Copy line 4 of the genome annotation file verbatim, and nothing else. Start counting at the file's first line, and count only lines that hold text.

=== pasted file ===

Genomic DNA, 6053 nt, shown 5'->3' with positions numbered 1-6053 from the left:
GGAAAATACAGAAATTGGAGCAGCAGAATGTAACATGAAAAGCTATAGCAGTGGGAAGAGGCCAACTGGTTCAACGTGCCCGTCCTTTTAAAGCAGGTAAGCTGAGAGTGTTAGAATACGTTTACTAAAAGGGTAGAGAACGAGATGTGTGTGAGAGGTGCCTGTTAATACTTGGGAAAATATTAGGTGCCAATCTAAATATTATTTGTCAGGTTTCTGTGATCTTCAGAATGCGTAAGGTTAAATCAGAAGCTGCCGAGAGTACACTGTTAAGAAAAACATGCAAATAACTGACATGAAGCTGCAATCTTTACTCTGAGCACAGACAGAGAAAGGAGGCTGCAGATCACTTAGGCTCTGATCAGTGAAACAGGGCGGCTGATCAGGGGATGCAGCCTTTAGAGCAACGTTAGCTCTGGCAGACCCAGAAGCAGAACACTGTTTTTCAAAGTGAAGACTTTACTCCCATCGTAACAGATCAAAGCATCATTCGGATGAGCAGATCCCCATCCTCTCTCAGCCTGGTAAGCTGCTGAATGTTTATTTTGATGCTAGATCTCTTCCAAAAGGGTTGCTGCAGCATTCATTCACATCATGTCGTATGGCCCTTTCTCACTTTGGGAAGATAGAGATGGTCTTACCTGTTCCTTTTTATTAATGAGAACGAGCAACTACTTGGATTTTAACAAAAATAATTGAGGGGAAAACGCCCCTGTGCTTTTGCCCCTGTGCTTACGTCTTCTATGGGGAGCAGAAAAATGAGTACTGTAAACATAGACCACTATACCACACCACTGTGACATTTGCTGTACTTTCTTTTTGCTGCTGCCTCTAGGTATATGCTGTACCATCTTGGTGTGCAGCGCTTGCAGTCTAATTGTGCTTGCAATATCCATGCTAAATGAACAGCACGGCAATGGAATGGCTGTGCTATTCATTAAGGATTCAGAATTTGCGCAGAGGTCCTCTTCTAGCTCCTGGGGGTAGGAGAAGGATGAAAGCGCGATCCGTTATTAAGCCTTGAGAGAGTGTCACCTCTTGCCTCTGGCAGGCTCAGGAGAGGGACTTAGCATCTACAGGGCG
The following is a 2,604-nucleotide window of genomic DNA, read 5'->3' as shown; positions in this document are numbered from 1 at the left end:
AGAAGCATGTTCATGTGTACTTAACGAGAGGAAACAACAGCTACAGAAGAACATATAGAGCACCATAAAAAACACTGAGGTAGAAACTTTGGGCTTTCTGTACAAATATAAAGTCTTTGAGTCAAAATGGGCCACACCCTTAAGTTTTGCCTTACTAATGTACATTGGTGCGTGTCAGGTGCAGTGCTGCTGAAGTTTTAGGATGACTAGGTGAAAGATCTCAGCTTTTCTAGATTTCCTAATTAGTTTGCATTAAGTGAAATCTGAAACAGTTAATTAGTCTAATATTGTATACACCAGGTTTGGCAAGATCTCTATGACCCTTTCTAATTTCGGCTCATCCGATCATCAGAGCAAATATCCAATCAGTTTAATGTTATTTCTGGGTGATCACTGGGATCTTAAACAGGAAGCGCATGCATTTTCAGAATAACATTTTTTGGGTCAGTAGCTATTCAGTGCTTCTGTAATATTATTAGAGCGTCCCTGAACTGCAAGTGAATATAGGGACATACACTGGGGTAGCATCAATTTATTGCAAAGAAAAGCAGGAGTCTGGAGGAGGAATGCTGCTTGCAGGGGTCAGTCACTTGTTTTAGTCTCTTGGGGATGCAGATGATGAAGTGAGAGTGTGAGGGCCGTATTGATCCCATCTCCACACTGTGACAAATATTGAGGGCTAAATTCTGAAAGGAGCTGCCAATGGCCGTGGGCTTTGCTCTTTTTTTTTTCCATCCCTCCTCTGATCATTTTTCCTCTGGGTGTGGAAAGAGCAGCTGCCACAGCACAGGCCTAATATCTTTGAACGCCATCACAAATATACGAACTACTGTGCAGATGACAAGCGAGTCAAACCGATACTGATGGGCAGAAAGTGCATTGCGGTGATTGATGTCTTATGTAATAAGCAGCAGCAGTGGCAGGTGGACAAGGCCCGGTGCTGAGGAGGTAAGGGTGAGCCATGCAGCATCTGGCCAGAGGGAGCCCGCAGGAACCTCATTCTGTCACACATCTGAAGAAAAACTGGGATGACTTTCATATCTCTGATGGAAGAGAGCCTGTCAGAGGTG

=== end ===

AGAAGCATGTTCATGTGTACTTAACGAGAGGAAACAACAGCTACAGAAGAACATATAGAGCACCATAAAAAACACTGAGGTAGAAACTTTGGGCTTTCTGTACAAATATAAAGTCTTTGAGTCAAAATGGGCCACACCCTTAAGTTTTGCCTTACTAATGTACATTGGTGCGTGTCAGGTGCAGTGCTGCTGAAGTTTTAGGATGACTAGGTGAAAGATCTCAGCTTTTCTAGATTTCCTAATTAGTTTGCATTAAGTGAAATCTGAAACAGTTAATTAGTCTAATATTGTATACACCAGGTTTGGCAAGATCTCTATGACCCTTTCTAATTTCGGCTCATCCGATCATCAGAGCAAATATCCAATCAGTTTAATGTTATTTCTGGGTGATCACTGGGATCTTAAACAGGAAGCGCATGCATTTTCAGAATAACATTTTTTGGGTCAGTAGCTATTCAGTGCTTCTGTAATATTATTAGAGCGTCCCTGAACTGCAAGTGAATATAGGGACATACACTGGGGTAGCATCAATTTATTGCAAAGAAAAGCAGGAGTCTGGAGGAGGAATGCTGCTTGCAGGGGTCAGTCACTTGTTTTAGTCTCTTGGGGATGCAGATGATGAAGTGAGAGTGTGAGGGCCGTATTGATCCCATCTCCACACTGTGACAAATATTGAGGGCTAAATTCTGAAAGGAGCTGCCAATGGCCGTGGGCTTTGCTCTTTTTTTTTTCCATCCCTCCTCTGATCATTTTTCCTCTGGGTGTGGAAAGAGCAGCTGCCACAGCACAGGCCTAATATCTTTGAACGCCATCACAAATATACGAACTACTGTGCAGATGACAAGCGAGTCAAACCGATACTGATGGGCAGAAAGTGCATTGCGGTGATTGATGTCTTATGTAATAAGCAGCAGCAGTGGCAGGTGGACAAGGCCCGGTGCTGAGGAGGTAAGGGTGAGCCATGCAGCATCTGGCCAGAGGGAGCCCGCAGGAACCTCATTCTGTCACACATCTGAAGAAAAACTGGGATGACTTTCATATCTCTGATGGAAGAGAGCCTGTCAGAGGTG